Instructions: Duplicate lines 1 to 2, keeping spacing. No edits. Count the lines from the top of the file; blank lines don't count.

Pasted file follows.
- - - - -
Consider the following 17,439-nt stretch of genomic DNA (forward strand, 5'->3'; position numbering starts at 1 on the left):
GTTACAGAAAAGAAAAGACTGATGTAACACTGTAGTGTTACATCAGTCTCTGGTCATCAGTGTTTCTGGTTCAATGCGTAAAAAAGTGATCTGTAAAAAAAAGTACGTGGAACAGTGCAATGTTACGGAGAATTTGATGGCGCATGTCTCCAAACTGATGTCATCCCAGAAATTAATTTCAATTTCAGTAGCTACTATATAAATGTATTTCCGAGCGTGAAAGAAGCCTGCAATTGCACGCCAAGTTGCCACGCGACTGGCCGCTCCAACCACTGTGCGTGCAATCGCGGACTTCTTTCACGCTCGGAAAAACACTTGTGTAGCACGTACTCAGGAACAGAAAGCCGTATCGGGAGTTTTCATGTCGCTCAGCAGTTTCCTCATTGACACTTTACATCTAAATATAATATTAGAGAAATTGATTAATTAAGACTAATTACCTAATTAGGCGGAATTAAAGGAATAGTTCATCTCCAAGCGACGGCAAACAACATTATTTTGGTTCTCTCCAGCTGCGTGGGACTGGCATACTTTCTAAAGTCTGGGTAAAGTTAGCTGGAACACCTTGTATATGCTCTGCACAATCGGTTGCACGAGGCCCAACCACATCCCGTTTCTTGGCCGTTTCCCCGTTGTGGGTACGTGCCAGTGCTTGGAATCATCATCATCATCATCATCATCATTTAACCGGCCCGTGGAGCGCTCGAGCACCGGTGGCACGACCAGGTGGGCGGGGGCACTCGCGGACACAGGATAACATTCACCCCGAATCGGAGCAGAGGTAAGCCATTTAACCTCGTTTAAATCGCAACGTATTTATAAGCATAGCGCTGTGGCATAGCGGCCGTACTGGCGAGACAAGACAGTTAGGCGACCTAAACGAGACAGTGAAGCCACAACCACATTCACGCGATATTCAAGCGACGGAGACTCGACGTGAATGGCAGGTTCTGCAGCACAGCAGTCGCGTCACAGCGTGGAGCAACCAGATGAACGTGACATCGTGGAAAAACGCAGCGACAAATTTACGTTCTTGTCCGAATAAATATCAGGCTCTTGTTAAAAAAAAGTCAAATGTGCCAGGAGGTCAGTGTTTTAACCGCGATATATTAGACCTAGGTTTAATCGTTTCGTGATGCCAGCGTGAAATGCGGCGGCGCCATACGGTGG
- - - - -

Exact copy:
Consider the following 17,439-nt stretch of genomic DNA (forward strand, 5'->3'; position numbering starts at 1 on the left):
GTTACAGAAAAGAAAAGACTGATGTAACACTGTAGTGTTACATCAGTCTCTGGTCATCAGTGTTTCTGGTTCAATGCGTAAAAAAGTGATCTGTAAAAAAAAGTACGTGGAACAGTGCAATGTTACGGAGAATTTGATGGCGCATGTCTCCAAACTGATGTCATCCCAGAAATTAATTTCAATTTCAGTAGCTACTATATAAATGTATTTCCGAGCGTGAAAGAAGCCTGCAATTGCACGCCAAGTTGCCACGCGACTGGCCGCTCCAACCACTGTGCGTGCAATCGCGGACTTCTTTCACGCTCGGAAAAACACTTGTGTAGCACGTACTCAGGAACAGAAAGCCGTATCGGGAGTTTTCATGTCGCTCAGCAGTTTCCTCATTGACACTTTACATCTAAATATAATATTAGAGAAATTGATTAATTAAGACTAATTACCTAATTAGGCGGAATTAAAGGAATAGTTCATCTCCAAGCGACGGCAAACAACATTATTTTGGTTCTCTCCAGCTGCGTGGGACTGGCATACTTTCTAAAGTCTGGGTAAAGTTAGCTGGAACACCTTGTATATGCTCTGCACAATCGGTTGCACGAGGCCCAACCACATCCCGTTTCTTGGCCGTTTCCCCGTTGTGGGTACGTGCCAGTGCTTGGAATCATCATCATCATCATCATCATCATTTAACCGGCCCGTGGAGCGCTCGAGCACCGGTGGCACGACCAGGTGGGCGGGGGCACTCGCGGACACAGGATAACATTCACCCCGAATCGGAGCAGAGGTAAGCCATTTAACCTCGTTTAAATCGCAACGTATTTATAAGCATAGCGCTGTGGCATAGCGGCCGTACTGGCGAGACAAGACAGTTAGGCGACCTAAACGAGACAGTGAAGCCACAACCACATTCACGCGATATTCAAGCGACGGAGACTCGACGTGAATGGCAGGTTCTGCAGCACAGCAGTCGCGTCACAGCGTGGAGCAACCAGATGAACGTGACATCGTGGAAAAACGCAGCGACAAATTTACGTTCTTGTCCGAATAAATATCAGGCTCTTGTTAAAAAAAAGTCAAATGTGCCAGGAGGTCAGTGTTTTAACCGCGATATATTAGACCTAGGTTTAATCGTTTCGTGATGCCAGCGTGAAATGCGGCGGCGCCATACGGTGG